About 20 years ago, I had absolutely no savings, but got a windfall when Disney acquired the company where I worked, Fairchild Publications. A few years before, I had been awarded stock (on paper) as incentive to stay at Fairchild. Normally, I would have had to wait five years to cash in, but the new owner, Disney, let us do it early.
When I learned the amount I’d get, I was ecstatic. The joy faded when I discovered it was subject to taxes. Despite my financial ineptitude, I don’t know what possessed me to think I wouldn’t have to pay taxes on this income. I’ll never forget asking Edgar, the man I was involved with back then, if there was any way I could avoid them, or pay less. He said “No!” I stewed about this a while, but it turned out, it didn’t matter since the company took the taxes out BEFORE they handed me a check.
Now here’s my point: I have never been greedy. I never pushed for raises since I believed I’d get them through my hard work; I never charge clients ridiculous fees for my company’s services, even those who normally spend inordinate amounts of money for the types of services we provide; I reward great employees before I reward myself. I believe in the saying: “A day’s work for a day’s pay. Nevertheless, the prospect of lots of quick money made me momentarily greedy.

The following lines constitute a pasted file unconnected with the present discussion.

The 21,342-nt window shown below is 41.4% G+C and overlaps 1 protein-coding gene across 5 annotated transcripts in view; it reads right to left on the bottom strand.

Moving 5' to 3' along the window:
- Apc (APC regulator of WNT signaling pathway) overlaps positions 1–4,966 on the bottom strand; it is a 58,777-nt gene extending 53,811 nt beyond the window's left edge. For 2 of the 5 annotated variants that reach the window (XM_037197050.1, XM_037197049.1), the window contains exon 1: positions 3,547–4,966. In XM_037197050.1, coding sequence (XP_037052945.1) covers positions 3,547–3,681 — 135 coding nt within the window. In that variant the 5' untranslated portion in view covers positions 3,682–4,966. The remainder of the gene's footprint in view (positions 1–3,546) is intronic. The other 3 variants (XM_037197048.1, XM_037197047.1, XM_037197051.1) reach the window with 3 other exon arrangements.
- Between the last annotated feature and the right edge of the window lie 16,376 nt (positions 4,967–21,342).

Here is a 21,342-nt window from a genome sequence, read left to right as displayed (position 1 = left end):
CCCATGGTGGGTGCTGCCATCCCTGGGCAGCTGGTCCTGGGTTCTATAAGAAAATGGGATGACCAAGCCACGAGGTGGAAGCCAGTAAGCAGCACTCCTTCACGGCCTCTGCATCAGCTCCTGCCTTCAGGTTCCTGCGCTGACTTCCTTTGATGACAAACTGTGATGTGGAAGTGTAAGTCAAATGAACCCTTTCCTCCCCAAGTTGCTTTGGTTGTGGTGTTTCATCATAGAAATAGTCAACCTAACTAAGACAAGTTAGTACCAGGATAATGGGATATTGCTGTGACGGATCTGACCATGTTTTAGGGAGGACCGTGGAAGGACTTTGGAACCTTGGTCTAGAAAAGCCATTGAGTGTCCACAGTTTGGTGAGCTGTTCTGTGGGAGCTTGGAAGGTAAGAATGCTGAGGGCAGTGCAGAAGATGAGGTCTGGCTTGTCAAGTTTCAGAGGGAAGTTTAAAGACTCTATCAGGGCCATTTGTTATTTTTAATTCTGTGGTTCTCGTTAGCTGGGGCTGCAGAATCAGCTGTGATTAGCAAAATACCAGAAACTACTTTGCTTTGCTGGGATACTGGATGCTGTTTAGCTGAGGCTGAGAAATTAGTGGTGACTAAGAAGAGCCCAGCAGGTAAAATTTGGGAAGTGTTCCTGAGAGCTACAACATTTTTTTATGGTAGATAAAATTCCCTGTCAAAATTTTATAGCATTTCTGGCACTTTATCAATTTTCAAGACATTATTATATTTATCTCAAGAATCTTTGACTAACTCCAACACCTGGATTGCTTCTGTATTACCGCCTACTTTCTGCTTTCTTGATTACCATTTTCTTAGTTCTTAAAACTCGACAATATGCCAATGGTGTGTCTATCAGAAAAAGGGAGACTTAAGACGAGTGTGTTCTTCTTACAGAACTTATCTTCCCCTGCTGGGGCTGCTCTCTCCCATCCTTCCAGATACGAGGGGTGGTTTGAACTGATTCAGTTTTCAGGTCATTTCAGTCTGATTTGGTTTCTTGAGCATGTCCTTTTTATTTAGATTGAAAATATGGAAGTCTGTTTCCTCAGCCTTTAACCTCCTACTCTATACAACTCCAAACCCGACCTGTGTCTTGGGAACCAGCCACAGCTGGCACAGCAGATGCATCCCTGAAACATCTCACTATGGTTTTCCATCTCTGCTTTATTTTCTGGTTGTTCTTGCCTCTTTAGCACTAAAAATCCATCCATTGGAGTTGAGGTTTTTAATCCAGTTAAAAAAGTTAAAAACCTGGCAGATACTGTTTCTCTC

I’ve been thinking about this after reading about the heaps of money that the owners of the New York Mets made from Bernie Madoff’s Ponzi scheme. No one’s proven whether they knew they were stealing, but I’ve asked myself what I would have done if my investments were reaping far greater profits than most everyone else’s. Would I have questioned my financial adviser or closed my eyes on the way to the bank?